event of the kind and deserves a con
tinuation of the patronage that at
tended their efforts of last year.
MERCHANT RETURNS
S. G. Van Scoyoc Finds There Is No
Flare in Same Class With
Lamar.
S. G. Van Scoyoc, who was propriet
or for several years of the leader
Store in Latnur, and left about a year
ugo to conduct u store at Clovis, New
Mexico, returned the first of the week
accompanied by Mrs. Van Scoyoc. He
says he can find no place in the coun
try that is quite equal to and
he Is back to stay. He has leased a
store room in the Friedman Block on
North Main street and will, about the
first of March, open "The Famous’’
store there with a full line of dry
goods, clothing, shoes and millinery.
He is well known to our people and
has many friends here who will wel
come him and his wife back to the
business and social life of our city.
Van says if any American soldiers got
mussed up in capturing New Mexico
from the Mexicans, it was too high a
price to pay for it. The skyline view
of Camel Boulevard looked quite na
tural to him, but he was glad to hear
there were “Indignations” that it
would be reduced soon. We also In
formed him that he would not have
to carry a lantern very long, as the
I,amar plant is now lighting up Gra
nada streets very beautifully and the
officials hope In the near future to
get around to the loimar situation—
unless Holly and Animas should
take a notion to come in and use the
rest of the juice.
Find Moonshine at Clifton Place.
The strong arm of the law under
the direction of Sheriff Dunivan
swooped down on the Clifton ham
burger joint and gathered in about
five gallons of moonshine and arrest
ed B. J. Clifton, the proprietor, Tues
day morning.
It has been reported that liquor was
being sold over the bar at this place
for some time, but no direct evidence
of this nature has ever been produced.
Mr. Clifton was taken before Jus
tice Dickey and furnished bond for
his appearance at trial. Clifton makes
light of the affair, and states that he
had the stuff to keep off the flu. He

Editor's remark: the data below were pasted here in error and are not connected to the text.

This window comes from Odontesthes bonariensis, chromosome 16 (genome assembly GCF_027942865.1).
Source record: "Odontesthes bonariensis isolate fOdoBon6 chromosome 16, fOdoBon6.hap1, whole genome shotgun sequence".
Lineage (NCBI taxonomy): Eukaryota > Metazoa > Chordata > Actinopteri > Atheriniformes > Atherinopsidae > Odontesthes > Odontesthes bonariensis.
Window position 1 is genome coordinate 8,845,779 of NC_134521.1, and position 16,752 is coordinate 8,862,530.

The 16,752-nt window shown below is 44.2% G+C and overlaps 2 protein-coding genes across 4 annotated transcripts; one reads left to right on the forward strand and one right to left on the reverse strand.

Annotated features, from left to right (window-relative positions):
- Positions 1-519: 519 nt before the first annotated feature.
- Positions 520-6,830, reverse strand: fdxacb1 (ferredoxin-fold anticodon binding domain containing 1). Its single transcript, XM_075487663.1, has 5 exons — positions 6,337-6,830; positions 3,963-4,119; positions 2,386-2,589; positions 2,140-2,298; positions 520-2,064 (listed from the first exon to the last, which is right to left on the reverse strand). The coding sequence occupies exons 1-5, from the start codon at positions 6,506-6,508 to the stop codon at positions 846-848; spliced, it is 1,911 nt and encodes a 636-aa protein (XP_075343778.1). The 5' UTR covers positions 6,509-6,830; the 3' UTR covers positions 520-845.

was arrested on a similar charge about
a year ago, but managed to get the
case dropped.
Every day, in every way, this com
munity is getting drier and drier.—
Baca County Republican.
Region as Large as France.
The legislatures of five great west
ern states as large as all Europe are
ratifying the Colorado river program.
Irrigation programs covering as
large a territory as all France in acres
are to be carried into operation.
Six million units of water power and
irrigated homes for three million farm
ers are to be provided by this plan.
Water, light, heat, power, enormous
production from the soil and countless
industries are among direct results.
The nation’s wildest river is to be
tamed, utilized and harnessed and the
greatest deserts reclaimed.
Certainly orderly government,
science and engineering art to make a
reality of the Bible prophecies that the
arid regions shall become productive
and the deserts shall bloom with roses.
Partridge-Schalk.
Announcements have been received
by friends in Lamar of the marriage
on February 10th in Denver of Mr.
Robert Louis Sch&lk and Miss Eliza
beth Wallace Partridge, daughter of
Mr. and Mrs. W. S. Partridge of Hol
ly. The bride has for a number of
years been a resident of this county
and is a handsome and attractive
young lady who has made many
friends both in Holly and Lamar. The
groom is a prosperous young business
man of Denver. Both attended the
State University at Boulder for sev
eral years.
Miss Grace Roth, formerly of loi
mar, but who has been in Grand Is
land, Nebraska, for some months, has
returned to Lamar and accepted a posi